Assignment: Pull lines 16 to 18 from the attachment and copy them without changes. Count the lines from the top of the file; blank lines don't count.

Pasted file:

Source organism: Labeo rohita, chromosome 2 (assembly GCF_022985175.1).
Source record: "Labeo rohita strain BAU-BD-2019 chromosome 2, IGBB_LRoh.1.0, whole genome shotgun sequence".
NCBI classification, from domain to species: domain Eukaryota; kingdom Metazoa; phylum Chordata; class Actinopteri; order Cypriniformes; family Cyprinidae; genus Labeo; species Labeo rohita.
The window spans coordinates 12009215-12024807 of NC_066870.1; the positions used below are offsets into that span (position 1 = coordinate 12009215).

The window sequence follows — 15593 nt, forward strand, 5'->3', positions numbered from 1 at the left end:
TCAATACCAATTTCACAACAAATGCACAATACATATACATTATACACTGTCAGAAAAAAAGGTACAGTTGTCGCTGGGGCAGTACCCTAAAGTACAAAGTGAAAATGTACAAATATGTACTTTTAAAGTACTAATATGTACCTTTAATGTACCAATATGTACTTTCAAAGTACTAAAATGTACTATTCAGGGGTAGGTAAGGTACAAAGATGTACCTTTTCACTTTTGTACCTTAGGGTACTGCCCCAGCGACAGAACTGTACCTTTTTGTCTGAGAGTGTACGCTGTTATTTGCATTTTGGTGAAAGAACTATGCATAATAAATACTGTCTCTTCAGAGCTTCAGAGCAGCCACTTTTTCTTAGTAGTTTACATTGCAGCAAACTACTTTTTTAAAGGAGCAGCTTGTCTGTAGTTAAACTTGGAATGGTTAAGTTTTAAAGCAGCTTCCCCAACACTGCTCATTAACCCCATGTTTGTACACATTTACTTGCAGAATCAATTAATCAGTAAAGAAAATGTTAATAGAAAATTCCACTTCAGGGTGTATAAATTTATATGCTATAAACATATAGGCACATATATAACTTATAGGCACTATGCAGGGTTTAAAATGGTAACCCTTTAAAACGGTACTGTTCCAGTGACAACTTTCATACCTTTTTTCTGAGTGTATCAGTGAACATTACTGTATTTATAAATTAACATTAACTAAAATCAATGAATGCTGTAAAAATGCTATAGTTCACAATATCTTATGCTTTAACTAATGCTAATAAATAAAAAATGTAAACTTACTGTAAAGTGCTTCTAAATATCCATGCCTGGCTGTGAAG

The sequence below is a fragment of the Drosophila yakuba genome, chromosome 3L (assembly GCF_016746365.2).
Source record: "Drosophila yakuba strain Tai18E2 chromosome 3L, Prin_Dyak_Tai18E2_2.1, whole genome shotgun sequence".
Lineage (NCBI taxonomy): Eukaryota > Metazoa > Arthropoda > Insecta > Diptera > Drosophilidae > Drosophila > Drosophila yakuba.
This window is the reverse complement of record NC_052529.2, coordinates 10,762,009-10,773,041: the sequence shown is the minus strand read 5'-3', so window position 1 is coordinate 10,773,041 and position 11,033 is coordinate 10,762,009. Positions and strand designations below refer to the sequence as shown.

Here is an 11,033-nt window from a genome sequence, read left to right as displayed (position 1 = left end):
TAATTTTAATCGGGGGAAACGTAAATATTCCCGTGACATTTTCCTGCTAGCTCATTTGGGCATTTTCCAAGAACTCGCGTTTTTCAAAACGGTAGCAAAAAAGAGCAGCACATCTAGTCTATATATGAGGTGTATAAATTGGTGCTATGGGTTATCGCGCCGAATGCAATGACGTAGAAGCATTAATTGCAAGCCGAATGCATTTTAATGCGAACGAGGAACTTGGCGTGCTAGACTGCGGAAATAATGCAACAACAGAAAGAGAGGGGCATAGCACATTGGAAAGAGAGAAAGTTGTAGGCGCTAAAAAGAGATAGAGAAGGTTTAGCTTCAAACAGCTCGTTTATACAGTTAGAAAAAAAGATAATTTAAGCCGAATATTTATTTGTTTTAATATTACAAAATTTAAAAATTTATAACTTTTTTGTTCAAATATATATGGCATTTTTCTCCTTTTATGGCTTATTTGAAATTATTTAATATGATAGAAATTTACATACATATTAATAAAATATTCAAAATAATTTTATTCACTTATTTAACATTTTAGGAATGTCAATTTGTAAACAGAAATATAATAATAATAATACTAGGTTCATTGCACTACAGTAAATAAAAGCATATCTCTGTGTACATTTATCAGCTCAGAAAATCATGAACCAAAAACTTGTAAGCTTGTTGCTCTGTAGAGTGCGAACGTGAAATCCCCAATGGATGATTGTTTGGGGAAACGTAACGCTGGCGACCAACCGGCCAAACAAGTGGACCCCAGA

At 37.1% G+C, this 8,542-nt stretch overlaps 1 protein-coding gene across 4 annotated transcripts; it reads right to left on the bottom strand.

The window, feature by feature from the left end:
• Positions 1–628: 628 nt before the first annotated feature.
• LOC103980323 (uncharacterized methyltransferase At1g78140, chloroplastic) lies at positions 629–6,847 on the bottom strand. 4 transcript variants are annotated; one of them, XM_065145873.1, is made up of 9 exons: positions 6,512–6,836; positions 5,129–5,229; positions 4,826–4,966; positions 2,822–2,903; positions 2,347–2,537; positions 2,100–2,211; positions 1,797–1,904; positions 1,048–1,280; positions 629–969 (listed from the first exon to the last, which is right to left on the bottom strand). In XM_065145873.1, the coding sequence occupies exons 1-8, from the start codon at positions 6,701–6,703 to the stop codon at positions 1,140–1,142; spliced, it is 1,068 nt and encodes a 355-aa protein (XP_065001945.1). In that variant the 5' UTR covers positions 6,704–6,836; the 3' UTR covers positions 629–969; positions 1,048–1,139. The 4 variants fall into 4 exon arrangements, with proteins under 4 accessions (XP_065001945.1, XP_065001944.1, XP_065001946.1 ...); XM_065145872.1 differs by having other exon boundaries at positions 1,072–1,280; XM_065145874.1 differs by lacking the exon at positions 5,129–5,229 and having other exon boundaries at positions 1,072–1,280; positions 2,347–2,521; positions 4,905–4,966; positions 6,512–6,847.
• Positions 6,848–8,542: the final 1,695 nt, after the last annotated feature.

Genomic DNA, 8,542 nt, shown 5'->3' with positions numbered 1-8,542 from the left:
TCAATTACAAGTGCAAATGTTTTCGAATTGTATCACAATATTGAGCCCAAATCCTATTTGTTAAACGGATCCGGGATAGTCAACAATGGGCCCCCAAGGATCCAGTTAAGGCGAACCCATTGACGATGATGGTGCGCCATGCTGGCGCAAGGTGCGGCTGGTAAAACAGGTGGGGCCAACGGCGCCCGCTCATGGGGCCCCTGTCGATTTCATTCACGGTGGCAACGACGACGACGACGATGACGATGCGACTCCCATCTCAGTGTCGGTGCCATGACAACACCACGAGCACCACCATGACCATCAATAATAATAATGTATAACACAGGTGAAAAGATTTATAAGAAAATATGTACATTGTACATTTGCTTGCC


• LOC103980323 (uncharacterized methyltransferase At1g78140, chloroplastic) lies at positions 629–6,847 on the bottom strand. 4 transcript variants are annotated; one of them, XM_065145873.1, is made up of 9 exons: positions 6,512–6,836; positions 5,129–5,229; positions 4,826–4,966; positions 2,822–2,903; positions 2,347–2,537; positions 2,100–2,211; positions 1,797–1,904; positions 1,048–1,280; positions 629–969 (listed from the first exon to the last, which is right to left on the bottom strand). In XM_065145873.1, the coding sequence occupies exons 1-8, from the start codon at positions 6,701–6,703 to the stop codon at positions 1,140–1,142; spliced, it is 1,068 nt and encodes a 355-aa protein (XP_065001945.1). In that variant the 5' UTR covers positions 6,704–6,836; the 3' UTR covers positions 629–969; positions 1,048–1,139. The 4 variants fall into 4 exon arrangements, with proteins under 4 accessions (XP_065001945.1, XP_065001944.1, XP_065001946.1 ...); XM_065145872.1 differs by having other exon boundaries at positions 1,072–1,280; XM_065145874.1 differs by lacking the exon at positions 5,129–5,229 and having other exon boundaries at positions 1,072–1,280; positions 2,347–2,521; positions 4,905–4,966; positions 6,512–6,847.
• Positions 6,848–8,542: the final 1,695 nt, after the last annotated feature.

Genomic DNA, 8,542 nt, shown 5'->3' with positions numbered 1-8,542 from the left: